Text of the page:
The 3-year-old gelding and jockey Calvin Borel found room along the rail deep in the stretch then pulled away for a 6¾-length win to give the 50-1 long shot one of the biggest upsets in the 135-year history of the race.
It was the largest margin of victory in the Derby since Assault won by eight lengths in 1946. Barbaro won in 2006 by 6½ lengths.
The Derby win was the second in three years for Borel, who used a similar stretch run to send Street Sense to the winner's circle in 2007.
"Calvin did a super job," winning trainer Chip Woolley said. "I just can't say enough about the way things went for us. Calvin picks a spot, every thing fell together. We were really lucky to get through there."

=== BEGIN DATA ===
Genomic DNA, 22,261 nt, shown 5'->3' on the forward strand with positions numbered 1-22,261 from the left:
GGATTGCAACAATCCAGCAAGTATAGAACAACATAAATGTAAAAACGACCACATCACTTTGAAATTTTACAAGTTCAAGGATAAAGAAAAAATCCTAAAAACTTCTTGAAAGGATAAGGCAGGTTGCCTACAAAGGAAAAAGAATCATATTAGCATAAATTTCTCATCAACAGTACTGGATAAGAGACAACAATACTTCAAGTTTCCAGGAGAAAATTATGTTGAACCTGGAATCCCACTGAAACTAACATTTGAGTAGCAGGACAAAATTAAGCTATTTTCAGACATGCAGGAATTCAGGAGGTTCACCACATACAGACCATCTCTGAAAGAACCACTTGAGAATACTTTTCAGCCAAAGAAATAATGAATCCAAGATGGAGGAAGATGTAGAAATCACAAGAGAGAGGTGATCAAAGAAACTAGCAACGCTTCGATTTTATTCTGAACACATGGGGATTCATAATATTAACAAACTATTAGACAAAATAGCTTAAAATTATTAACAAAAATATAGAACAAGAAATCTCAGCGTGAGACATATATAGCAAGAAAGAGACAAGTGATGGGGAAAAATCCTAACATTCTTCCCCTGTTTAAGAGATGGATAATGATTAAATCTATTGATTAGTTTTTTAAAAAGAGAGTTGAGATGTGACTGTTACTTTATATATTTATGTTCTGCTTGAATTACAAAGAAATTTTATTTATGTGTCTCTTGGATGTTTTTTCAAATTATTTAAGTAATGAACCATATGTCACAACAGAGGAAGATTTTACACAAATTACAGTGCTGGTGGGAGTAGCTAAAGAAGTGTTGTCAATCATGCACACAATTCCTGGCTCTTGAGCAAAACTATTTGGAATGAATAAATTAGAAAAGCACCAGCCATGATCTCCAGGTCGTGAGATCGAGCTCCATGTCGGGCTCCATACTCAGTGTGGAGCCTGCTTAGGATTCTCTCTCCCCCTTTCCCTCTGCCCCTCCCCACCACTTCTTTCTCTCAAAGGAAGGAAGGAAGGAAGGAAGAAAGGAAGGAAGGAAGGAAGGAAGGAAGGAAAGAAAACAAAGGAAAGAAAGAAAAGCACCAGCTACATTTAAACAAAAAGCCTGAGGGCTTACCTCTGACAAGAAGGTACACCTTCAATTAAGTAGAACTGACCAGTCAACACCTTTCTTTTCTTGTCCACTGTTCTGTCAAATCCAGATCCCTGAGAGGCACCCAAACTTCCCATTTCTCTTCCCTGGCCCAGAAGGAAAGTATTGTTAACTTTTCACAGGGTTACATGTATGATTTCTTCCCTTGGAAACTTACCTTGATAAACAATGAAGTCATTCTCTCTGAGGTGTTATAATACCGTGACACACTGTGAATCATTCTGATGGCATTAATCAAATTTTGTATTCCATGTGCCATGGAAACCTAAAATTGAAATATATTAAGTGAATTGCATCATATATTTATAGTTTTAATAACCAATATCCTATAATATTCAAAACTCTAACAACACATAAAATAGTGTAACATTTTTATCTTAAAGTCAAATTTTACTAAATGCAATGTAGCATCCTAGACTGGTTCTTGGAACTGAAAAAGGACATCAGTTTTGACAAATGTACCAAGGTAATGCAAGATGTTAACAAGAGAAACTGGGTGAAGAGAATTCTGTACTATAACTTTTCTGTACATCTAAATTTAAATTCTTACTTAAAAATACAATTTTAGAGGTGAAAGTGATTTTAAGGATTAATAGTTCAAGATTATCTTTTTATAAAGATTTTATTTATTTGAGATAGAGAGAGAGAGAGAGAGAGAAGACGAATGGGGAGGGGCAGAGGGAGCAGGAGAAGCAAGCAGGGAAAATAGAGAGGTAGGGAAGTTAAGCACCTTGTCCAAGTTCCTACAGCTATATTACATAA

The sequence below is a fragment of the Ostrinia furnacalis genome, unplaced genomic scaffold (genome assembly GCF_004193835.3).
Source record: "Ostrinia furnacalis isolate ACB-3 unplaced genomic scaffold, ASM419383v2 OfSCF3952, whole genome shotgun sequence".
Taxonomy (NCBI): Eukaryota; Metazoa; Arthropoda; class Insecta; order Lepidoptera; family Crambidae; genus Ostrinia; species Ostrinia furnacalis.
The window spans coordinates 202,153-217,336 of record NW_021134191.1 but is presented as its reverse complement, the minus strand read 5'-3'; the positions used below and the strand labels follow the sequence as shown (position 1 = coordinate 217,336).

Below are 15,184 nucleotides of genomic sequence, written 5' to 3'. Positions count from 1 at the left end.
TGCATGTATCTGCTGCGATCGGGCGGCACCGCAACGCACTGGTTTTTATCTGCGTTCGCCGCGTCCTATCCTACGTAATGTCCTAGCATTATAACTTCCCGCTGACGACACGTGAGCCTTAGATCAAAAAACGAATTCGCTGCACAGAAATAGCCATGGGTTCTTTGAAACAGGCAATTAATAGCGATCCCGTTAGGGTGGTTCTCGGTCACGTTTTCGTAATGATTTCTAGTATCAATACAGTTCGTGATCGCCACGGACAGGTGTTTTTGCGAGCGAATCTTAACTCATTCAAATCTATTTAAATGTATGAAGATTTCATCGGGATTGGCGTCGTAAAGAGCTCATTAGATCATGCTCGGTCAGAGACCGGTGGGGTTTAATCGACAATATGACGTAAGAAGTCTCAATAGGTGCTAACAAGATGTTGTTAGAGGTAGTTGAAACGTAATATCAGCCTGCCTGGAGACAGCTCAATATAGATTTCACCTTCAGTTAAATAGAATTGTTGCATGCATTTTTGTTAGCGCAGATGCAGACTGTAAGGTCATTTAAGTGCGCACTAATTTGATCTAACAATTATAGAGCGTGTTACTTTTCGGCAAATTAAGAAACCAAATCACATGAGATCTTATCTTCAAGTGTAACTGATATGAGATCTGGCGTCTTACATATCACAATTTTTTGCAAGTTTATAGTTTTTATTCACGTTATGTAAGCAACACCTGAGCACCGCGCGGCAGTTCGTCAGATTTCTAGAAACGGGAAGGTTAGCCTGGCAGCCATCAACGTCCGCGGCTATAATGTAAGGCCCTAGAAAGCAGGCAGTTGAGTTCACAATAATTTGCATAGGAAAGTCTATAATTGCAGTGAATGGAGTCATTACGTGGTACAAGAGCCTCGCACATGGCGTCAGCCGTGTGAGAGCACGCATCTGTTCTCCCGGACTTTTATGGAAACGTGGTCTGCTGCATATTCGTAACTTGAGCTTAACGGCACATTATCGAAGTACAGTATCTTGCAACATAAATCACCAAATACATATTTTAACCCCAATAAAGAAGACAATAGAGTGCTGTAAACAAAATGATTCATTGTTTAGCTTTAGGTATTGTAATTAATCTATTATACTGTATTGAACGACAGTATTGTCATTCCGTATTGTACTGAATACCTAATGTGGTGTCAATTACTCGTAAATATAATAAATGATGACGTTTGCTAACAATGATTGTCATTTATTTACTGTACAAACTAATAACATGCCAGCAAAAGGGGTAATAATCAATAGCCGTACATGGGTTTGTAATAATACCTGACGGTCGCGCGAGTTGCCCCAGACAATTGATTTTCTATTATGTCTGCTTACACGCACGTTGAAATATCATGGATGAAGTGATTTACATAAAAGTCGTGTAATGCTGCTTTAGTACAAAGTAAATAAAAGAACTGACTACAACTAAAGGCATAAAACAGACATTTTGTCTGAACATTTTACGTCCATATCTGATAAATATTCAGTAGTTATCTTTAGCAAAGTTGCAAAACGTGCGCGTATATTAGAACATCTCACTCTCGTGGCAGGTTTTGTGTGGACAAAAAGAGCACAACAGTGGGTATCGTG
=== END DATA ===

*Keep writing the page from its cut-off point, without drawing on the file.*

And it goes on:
Mine That Bird joins Giacomo, who won in 2005, as one of the most unlikely victors in the Run for the Roses.
The son of Birdstone covered the 1¼ miles in 2:02.66 and paid $103.20 to win the second largest in Derby history behind Donerail ($184.90) in 1913.
Pioneerof the Nile held off Musket Man for second, but neither was a match for the unheralded horse from New Mexico, who became the ninth gelding to win the Derby and just the second in the last 80 years. Funny Cide won in 2003.
Friesan Fire, who became the favorite after I Want Revenge was scratched earlier in the day, finished 18th in the 19-horse field.
Borel thrust his right arm in triumph as he crossed the wire, and Woolley hobbled to hoist the trophy. The trainer from New Mexico broke his right leg in a motorcycle accident over the winter and drove his stable's star 21 hours to Churchill Downs.
"They'll know who I am now," Woolley said from underneath his massive black cowboy hat.